- While Medicare was not included in the Biden administration's mandate that insurers cover the cost of at-home tests, there are ways to get them for free.
- That includes ordering them through a new government website or picking them up at a local Medicare-certified health clinic.
- Alternatively, lab tests are free when ordered by a doctor or other authorized health-care provider.
You may have discovered that Medicare doesn't cover the cost of at-home Covid tests.
While there are ways for beneficiaries to get free tests, a Biden administration mandate that private insurers cover the cost of at-home tests — up to eight per enrollee per month — does not extend to Medicare, including Advantage Plans.
"That's a major sticking point right now," said Juliette Cubanski, deputy director of the program on Medicare policy at the Kaiser Family Foundation. "It's a sore spot for Medicare beneficiaries, who are among the highest at risk when it comes to Covid."
About 63.3 million people are enrolled in Medicare. Most of the beneficiaries, 55.1 million, are age 65 or older, and the rest are generally younger with permanent disabilities.
The Biden administration's mandate, which took effect Jan. 15, means most consumers with private health coverage can buy an at-home test at a store or online and either get it paid for upfront by their insurer or get reimbursed by submitting a claim to their plan.
While Medicare was not included in the directive due to the specific legal authority used to implement it, there are ways for beneficiaries to get the at-home tests for free.
For starters, you can order four for free through Covidtests.gov, a new government website that officially launched Wednesday. The site, which is available to all households, requires you to provide only your name and address; no insurance information is needed.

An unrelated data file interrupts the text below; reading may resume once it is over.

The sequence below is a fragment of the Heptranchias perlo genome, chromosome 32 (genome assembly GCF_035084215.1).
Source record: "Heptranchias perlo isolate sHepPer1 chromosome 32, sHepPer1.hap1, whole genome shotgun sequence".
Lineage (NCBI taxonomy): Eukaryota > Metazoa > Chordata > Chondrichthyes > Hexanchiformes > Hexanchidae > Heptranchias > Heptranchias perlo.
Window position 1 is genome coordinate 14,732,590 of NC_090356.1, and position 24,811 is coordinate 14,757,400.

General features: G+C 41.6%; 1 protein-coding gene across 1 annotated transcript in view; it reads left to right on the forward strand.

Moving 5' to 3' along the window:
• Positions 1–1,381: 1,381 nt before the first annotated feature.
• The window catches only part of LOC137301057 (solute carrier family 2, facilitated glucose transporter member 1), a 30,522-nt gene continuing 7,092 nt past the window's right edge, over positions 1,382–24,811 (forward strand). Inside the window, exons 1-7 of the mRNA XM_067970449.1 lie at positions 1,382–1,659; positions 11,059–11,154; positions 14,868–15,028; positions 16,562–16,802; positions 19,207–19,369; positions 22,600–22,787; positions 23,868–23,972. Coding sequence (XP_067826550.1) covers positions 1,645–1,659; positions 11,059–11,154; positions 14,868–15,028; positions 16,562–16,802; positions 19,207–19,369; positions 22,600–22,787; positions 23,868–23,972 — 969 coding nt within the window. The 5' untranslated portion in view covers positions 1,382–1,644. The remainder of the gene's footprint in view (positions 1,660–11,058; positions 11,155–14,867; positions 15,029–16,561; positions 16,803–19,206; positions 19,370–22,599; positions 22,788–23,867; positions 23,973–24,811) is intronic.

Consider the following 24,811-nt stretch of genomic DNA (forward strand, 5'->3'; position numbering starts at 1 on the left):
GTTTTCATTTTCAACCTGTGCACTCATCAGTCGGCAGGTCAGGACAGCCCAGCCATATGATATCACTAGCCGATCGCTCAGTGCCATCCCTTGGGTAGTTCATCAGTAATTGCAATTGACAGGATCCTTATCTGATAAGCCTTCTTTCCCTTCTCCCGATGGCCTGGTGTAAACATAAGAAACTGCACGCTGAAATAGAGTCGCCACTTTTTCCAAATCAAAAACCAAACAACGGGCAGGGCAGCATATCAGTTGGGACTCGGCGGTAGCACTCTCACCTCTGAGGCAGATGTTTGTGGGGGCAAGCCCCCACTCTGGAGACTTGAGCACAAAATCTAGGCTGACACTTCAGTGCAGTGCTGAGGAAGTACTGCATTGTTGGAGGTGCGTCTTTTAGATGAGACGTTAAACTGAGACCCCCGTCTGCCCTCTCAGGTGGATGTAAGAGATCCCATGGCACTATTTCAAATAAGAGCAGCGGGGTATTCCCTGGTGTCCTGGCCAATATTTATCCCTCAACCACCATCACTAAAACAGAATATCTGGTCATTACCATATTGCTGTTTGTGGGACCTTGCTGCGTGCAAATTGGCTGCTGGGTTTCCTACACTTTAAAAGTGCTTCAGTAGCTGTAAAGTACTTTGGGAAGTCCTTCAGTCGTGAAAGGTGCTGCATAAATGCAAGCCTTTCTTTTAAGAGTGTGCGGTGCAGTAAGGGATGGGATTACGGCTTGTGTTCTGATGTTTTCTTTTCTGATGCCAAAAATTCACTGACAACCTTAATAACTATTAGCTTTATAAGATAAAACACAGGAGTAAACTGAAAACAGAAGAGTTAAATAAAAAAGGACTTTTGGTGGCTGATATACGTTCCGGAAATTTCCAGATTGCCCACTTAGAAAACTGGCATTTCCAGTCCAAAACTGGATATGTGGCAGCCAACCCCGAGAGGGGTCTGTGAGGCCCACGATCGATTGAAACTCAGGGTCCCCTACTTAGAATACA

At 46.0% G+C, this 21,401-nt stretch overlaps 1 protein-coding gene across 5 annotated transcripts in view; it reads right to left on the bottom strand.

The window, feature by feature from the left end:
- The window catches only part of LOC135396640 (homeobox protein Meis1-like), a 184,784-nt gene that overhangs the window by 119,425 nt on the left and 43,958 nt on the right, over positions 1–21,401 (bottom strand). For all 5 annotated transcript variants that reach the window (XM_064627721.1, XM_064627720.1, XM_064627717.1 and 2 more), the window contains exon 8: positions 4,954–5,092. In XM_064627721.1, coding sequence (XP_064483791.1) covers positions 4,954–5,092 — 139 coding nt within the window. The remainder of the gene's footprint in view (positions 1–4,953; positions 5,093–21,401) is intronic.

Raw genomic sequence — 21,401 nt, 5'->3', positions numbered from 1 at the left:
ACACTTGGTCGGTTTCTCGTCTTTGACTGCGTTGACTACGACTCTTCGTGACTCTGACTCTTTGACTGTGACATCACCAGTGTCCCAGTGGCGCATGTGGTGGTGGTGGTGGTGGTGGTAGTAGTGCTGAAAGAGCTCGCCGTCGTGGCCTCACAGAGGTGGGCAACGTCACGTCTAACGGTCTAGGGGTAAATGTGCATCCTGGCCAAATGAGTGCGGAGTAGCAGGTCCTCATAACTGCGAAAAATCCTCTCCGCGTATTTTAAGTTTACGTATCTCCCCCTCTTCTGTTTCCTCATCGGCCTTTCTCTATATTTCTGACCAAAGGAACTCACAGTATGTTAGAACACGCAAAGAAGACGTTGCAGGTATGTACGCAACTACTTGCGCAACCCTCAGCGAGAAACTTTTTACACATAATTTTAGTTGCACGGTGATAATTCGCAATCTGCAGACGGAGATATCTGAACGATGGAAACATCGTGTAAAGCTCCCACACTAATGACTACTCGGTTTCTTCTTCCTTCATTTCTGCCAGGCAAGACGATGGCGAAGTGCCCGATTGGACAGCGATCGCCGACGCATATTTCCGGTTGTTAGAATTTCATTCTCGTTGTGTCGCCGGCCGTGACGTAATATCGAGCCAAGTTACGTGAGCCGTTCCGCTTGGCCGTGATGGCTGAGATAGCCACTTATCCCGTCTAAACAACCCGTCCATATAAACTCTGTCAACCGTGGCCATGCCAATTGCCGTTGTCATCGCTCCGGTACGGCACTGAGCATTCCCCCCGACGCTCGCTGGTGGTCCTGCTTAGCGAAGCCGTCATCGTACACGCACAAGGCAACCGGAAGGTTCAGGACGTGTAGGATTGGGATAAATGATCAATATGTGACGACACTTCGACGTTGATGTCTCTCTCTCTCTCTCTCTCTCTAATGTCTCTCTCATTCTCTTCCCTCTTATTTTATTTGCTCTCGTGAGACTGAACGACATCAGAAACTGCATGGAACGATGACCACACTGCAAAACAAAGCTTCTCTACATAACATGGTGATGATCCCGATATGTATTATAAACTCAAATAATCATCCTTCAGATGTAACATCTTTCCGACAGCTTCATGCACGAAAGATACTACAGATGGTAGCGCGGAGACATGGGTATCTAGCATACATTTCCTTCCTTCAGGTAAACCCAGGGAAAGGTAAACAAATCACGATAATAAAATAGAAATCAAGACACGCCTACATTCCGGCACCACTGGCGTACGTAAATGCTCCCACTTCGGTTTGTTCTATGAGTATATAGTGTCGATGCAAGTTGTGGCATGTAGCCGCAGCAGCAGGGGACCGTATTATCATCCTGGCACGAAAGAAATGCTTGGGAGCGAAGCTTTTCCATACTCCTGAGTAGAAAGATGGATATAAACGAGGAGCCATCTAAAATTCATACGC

"That's an option that all Medicare beneficiaries can tap to get access to free at-home testing," Cubanski said.
Additionally, there are Medicare-certified health clinics, as well as community health centers, where the at-home tests can be picked up for free. However, given that demand for the tests is generally outpacing supply, those facilities may also be struggling to maintain inventory, Cubanski said.
For beneficiaries who are enrolled in a Medicare Advantage Plan, it's worth checking whether the plan is covering at-home tests.
"It could be covered as a supplemental benefit but not a requirement," Cubanski said.
And, of course, beneficiaries can still access free testing outside their home.
"While at this time original Medicare cannot pay for at-home tests, testing remains a critical tool to help mitigate the spread of Covid," a CMS spokesperson said, adding that there are more than 20,000 free testing sites where beneficiaries can get lab-based PCR tests, rapid PCR tests and rapid antigen tests.
Also, if a doctor or other authorized health-care provider orders it, there is no cost-sharing for the test. Otherwise, beneficiaries are allowed to get one lab test for free per year without a doctor's order.
As for whether Medicare could eventually pay for at-home Covid tests, it would likely take congressional action to allow it, Cubanski said.
"But I have not heard any public discussion about making that happen," she said.